A student is spending the day shadowing a surgeon. In the morning he observes her in clinic examining patient A who has a diseased left kidney. The decision is taken to remove it that afternoon. Later, the student observes the surgeon in theatre where patient A is lying anaesthetised on the operating table. The operation hasn’t started as the surgeon is consulting the patient’s notes. The student is puzzled and asks one of the nurses what’s going on:

Student: I don’t understand. Why is she looking at the patient’s records? She was in clinic with the patient this morning. Doesn’t she even know which kidney it is?

Nurse: Of course, she knows which kidney it is. But, imagine what it would be like if she removed the wrong kidney. She shouldn’t operate before checking the patient’s records. (Brown 2008, 1144–45)

It is tempting, but for reasons I’ve been going through here mistaken, to represent the surgeon’s choice as follows. Let Left mean the left kidney is diseased, and Right mean the right kidney is diseased.

Left Right
Remove left kidney \(1\) \(-1\)
Remove right kidney \(-1\) \(1\)
Check notes \(1-\varepsilon\) \(1-\varepsilon\)

Here \(\varepsilon\) is the trivial but non-zero cost of checking the chart. Given this table, we might reason that since the surgeon knows that she’s in the left column, and removing the left kidney is the best option in that column, she should remove the left kidney rather than checking the notes.

But that reasoning assumes that the surgeon does not have any epistemic obligations over and above her duty to maximise expected utility. And that’s very implausible. It’s totally implausible on a non-consequentialist moral theory. A non-consequentialist may think that some people have just the same obligations that the consequentialist says they have – legislators are frequently mentioned as an example – but surely they wouldn’t think surgeons are in this category. And even a consequentialist who thinks that surgeons have special obligations in terms of their institutional role should think that the surgeon’s obligations go above and beyond the obligation every agent has to maximise expected utility.

It’s not clear exactly what the obligation the surgeon has. Perhaps it is an obligation to not just know which kidney to remove, but to know this on the basis of evidence she has obtained while in the operating theatre. Or perhaps it is an obligation to make her belief about which kidney to remove as sensitive as possible to various possible scenarios. Before she checked the chart, this counterfactual was false: Had she misremembered which kidney was to be removed, she would have a true belief about which kidney was to be removed. Checking the chart makes that counterfactual true, and so makes her belief that the left kidney is to be removed a little more sensitive to counterfactual possibilities.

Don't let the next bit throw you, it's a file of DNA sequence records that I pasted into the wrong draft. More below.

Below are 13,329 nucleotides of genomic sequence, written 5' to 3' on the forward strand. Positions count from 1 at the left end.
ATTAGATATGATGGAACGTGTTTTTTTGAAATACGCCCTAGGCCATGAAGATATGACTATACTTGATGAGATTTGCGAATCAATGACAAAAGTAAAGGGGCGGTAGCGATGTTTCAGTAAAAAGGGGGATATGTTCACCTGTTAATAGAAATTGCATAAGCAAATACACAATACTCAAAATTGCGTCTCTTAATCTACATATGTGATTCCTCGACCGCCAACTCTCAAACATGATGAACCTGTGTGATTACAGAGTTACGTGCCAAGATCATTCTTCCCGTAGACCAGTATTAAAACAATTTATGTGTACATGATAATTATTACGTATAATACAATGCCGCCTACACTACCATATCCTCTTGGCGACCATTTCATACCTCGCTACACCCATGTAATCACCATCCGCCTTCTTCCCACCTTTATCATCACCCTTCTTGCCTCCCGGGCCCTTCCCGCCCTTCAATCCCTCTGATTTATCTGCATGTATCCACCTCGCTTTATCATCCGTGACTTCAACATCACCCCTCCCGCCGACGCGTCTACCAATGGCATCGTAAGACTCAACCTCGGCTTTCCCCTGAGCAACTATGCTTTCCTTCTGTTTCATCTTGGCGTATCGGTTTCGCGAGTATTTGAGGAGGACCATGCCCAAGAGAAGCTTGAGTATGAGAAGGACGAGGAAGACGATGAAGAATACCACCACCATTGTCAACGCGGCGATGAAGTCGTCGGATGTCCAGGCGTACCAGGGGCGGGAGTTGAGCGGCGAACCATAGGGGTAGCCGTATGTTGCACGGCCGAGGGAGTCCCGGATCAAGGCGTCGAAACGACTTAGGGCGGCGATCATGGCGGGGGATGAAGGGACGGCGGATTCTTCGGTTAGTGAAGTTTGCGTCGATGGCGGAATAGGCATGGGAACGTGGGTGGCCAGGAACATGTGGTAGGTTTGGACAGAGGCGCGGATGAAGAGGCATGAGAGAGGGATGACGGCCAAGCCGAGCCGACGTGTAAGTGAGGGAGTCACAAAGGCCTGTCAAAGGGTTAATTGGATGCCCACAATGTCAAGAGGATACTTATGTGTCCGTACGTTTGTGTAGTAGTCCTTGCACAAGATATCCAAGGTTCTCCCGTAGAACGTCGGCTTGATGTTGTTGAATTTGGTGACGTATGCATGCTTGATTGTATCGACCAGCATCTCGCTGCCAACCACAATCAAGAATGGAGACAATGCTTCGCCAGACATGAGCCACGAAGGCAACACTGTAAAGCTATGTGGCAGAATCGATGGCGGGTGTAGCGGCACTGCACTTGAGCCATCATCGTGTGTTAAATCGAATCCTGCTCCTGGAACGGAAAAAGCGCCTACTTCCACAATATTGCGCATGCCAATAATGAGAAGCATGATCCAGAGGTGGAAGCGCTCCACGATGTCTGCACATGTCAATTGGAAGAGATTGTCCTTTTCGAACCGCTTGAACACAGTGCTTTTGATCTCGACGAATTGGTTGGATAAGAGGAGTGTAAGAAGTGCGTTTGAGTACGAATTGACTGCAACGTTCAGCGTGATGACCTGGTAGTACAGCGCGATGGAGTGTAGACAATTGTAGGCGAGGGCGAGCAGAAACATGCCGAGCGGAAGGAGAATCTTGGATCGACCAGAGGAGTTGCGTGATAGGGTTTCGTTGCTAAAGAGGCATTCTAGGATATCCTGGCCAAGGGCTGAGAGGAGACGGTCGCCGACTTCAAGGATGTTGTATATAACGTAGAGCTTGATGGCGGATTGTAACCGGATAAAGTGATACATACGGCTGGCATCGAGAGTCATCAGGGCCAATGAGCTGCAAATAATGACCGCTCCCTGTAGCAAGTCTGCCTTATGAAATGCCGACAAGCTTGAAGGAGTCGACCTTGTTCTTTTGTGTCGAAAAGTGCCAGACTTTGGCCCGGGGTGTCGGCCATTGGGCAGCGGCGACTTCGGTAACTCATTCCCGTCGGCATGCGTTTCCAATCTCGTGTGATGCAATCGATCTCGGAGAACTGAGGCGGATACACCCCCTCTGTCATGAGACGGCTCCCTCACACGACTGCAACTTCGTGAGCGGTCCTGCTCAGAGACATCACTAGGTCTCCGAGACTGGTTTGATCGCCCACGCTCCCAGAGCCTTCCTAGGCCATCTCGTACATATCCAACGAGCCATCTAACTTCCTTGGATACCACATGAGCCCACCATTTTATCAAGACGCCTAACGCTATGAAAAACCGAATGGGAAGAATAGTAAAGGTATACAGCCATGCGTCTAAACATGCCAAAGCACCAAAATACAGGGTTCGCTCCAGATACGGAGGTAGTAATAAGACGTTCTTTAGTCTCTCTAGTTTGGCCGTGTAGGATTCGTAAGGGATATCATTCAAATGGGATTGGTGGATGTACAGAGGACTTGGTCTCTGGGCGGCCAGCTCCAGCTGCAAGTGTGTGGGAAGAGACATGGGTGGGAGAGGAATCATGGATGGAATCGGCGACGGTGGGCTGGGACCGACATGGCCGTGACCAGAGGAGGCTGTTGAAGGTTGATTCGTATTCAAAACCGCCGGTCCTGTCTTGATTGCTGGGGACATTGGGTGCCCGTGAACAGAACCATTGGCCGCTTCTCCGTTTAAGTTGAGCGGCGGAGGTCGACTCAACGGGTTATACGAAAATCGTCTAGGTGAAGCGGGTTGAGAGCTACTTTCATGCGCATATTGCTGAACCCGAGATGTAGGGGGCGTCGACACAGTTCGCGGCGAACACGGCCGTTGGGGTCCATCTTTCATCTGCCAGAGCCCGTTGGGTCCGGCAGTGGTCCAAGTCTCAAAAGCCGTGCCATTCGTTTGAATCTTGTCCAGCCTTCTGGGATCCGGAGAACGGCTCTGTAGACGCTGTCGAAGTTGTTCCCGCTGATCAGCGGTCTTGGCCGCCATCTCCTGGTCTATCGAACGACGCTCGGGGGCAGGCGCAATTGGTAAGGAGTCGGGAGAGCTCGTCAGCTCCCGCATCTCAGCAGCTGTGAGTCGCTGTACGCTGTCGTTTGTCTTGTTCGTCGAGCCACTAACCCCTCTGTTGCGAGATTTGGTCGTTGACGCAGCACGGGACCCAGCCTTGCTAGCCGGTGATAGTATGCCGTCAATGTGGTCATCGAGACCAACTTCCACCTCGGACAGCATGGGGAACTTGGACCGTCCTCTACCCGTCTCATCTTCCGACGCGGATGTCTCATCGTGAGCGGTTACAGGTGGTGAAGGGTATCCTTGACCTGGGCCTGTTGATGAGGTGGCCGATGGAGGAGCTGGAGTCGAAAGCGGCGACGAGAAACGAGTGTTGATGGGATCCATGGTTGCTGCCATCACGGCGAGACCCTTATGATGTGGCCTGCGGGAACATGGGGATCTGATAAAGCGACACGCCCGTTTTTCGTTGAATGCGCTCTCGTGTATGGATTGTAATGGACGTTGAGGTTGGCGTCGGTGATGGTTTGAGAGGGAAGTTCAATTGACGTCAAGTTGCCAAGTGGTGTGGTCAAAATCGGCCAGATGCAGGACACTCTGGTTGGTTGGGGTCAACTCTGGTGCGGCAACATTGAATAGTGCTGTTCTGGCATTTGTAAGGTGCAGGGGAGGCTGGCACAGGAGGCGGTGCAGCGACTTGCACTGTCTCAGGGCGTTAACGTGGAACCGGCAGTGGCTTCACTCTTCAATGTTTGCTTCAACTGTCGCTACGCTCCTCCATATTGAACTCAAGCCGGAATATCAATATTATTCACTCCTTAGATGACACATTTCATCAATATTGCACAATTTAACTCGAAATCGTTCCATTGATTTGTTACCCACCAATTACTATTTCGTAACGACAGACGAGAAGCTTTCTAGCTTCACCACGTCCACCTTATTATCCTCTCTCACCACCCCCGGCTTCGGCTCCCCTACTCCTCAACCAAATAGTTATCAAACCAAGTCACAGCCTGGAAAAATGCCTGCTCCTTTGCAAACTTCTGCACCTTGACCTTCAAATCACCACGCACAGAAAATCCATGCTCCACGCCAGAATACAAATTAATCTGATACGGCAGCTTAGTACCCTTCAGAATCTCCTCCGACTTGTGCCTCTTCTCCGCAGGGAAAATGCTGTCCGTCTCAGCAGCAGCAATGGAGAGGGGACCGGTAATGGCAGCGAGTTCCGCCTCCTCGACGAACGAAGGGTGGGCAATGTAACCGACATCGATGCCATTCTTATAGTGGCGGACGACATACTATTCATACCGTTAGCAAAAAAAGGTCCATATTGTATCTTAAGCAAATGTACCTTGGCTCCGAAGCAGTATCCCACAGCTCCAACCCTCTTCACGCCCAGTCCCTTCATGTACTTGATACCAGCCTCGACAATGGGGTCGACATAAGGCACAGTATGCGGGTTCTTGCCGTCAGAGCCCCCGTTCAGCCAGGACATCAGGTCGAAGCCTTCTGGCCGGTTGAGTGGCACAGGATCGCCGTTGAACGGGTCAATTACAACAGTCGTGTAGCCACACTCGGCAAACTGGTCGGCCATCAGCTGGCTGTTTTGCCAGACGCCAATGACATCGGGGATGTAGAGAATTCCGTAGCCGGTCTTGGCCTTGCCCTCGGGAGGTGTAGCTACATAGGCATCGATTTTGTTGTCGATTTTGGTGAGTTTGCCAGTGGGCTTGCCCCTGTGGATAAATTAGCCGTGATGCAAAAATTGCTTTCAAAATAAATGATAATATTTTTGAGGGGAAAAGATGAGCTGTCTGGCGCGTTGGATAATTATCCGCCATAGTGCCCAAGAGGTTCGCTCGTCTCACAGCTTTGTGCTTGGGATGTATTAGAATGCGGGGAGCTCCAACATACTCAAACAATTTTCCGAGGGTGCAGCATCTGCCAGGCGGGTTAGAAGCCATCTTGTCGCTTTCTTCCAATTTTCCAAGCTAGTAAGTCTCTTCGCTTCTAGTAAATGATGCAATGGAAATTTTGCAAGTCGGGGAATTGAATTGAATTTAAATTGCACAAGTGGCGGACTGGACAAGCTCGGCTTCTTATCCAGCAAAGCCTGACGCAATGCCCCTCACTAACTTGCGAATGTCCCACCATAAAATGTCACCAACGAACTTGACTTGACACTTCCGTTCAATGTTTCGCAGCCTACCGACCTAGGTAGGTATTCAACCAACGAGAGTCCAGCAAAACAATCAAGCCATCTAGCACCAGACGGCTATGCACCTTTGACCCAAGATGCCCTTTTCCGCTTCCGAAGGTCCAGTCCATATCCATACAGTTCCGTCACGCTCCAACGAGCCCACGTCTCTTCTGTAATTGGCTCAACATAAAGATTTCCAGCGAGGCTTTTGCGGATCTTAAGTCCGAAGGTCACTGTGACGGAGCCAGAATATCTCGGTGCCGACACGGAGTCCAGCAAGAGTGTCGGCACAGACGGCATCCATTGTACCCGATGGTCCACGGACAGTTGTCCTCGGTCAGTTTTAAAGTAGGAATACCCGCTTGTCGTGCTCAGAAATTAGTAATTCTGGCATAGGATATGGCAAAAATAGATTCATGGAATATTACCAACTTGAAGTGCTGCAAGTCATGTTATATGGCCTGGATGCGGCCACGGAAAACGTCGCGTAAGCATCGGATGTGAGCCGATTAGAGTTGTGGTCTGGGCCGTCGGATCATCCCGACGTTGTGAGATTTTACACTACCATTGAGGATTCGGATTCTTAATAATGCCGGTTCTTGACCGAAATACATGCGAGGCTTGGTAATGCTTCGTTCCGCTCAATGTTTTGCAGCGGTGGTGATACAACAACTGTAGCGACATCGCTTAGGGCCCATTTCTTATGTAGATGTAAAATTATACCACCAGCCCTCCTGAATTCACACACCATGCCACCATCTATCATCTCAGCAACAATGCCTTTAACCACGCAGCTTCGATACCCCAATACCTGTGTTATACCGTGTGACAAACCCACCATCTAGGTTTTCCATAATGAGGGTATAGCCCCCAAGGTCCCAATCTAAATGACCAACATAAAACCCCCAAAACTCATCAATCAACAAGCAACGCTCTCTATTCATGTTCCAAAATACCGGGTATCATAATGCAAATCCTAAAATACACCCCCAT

However we spell out the obligation, it is plausible given what the nurse says that the surgeon has some such obligation. And it is plausible that the ‘cost’ of violating this obligation, call it \(\delta\) is greater than the cost of checking the notes. So here is the decision table the surgeon faces.

Left Right
Remove left kidney \(1-\delta\) \(-1-\delta\)
Remove right kidney \(-1-\delta\) \(1-\delta\)
Check notes \(1-\varepsilon\) \(1-\varepsilon\)

And it isn’t surprising, or a problem for an interest-relative theory of knowledge or belief, that the surgeon should check the notes, even if she believes and knows that the left kidney is the diseased one.

Interest-Relative Defeaters

As I said at the top, I’ve changed my view from Doxastic IRI to Non-Doxastic IRI. The change of heart is occasioned by cases like the following, where the agent is mistaken, and hence ignorant, about the odds at which she is offered a bet on \(p\). In fact the odds are much longer than she thinks. Relative to what she stands to win, the stakes are too high.

The Coraline Example

The problem for Doxastic IRI arises because of cases like that of Coraline. Here’s what we’re going to stipulate about Coraline.

\(p \wedge q\) \(p \wedge \neg q\) \(\neg p\)
Take bet 100 1 1000
Decline bet 0 0 0